• Maheen Mansoor

The Psychology Of Rapists - Maheen Mansoor

According to Pakistan Penal Code, Rape is defined in section 375 as follows:

A man is said to commit “rape” who has sexual intercourse with a woman under circumstances falling under any of the five following descriptions:

(i) against her will,

(ii) without her consent,

(iii) with her consent, when her consent has been obtained by putting her in fear of death, or of hurt,

(iv) with her consent, when the man knows that he is not married to her and that her consent is given because she believes that the man is another person to whom she is or believes herself to be lawfully married; or

(v) with or without her consent when she is under sixteen (16) years of age.

A lot of investigation is done on rape cases and the punishments for rapists but very little on the mindset of a rapist. According to Sherry Hamby, editor of the journal Psychology of Violence says, “If you don’t really understand perpetrators, you’re never going to understand sexual violence.” Psychologists have classified rapists into six broad categories:

a. Opportunistic rapist: Offences are unplanned and impulsive and immediate sexual gratification is sought, with force used as necessary. Offences are driven largely by immediate antecedent events (situational factors) rather than personal psychopathology, for example, late night, lone isolated female, no witnesses around.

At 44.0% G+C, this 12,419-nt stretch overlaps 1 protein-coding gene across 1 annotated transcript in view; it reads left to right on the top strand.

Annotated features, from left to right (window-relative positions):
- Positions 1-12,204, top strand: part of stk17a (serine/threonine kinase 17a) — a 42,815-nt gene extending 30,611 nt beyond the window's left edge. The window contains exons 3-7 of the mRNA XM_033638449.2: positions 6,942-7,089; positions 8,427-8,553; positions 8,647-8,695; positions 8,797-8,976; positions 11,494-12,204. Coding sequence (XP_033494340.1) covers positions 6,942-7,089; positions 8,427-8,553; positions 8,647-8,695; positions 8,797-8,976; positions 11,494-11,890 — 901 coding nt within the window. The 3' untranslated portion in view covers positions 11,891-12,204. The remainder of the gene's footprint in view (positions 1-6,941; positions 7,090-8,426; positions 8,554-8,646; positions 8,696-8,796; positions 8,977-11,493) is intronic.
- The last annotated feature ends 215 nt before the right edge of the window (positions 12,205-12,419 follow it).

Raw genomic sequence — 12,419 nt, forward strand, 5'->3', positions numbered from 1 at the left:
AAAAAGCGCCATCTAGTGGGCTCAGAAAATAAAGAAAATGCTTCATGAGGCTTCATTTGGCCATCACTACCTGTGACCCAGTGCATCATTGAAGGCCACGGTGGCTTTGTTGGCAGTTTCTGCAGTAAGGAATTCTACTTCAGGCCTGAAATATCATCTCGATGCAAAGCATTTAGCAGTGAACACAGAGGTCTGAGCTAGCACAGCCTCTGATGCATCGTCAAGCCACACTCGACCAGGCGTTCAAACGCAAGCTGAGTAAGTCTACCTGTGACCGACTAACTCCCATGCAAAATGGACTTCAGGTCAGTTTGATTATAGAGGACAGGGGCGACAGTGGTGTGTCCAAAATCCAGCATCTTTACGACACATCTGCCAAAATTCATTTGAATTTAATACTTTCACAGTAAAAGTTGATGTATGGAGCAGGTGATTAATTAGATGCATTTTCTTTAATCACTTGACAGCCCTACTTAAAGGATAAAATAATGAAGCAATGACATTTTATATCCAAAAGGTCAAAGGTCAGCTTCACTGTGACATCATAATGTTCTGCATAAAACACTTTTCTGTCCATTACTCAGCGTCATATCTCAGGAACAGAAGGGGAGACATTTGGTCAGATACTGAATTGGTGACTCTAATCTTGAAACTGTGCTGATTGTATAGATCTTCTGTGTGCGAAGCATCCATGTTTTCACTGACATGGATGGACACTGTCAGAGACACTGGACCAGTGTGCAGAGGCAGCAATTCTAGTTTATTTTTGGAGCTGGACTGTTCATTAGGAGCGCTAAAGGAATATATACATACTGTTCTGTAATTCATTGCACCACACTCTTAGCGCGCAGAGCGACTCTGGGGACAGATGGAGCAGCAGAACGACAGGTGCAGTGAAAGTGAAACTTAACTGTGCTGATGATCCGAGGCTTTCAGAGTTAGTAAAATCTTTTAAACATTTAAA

b. Anger rapist: His offence is driven by extreme gratuitous aggression, severe violence, and a history of previous antisocial offending, serious physical injury to the victim is caused.

c. Sexual rapist: He is driven by preoccupation with sexual fantasies and urges.

d. Sexually nonsadistic rapist: He is driven by sexual fantasies and urges too, but the sexual arousal is inappropriate in nature (e.g., fetish), there are offence supportive beliefs and feelings of inadequacy regarding masculinity and sex.

e. Sexually sadistic rapist: The motivation for this rapist is not sexual but fantasies of degradation and humiliation of and power and control over the victim.

f. Vindictive rapist: His drive is predominantly anger, but unlike the angry rapist, his anger and aggression are focused exclusively on women.

Some of the countries having the top 10 rates of rape cases include South Africa, Sweden, Lesotho and Costa-Rica, each one quite diverse from the other in all factors except this. So what are the common factors which drive men from each of these countries towards the heinous crime? According to my research, it seems to be based on three major reasons: objectification of women, environmental insecurities and toxic masculinity.

The cultural endorsement and marketing of sex as a commodified good lead to an increased desire for and entitlement to sex. Feminists frequently link rape culture to the widespread distribution of pornography, which is seen to sexually objectify women, reducing the female body to a commodity. Hyper sexualization or porn portraying aggressive behaviour towards women surfaces and reinforces misogynistic beliefs against women as well as encourage aggressive behaviour. This has been proven true by multiple researches by psychologists who link it to the fact that the hormone that controls both sexual activity and aggression is testosterone which is excessively elevated in those who commit sexual offences. However, Malamuth notes an exception that those men who are highly aroused by porn but score high on empathy are less likely to commit sexual assaults.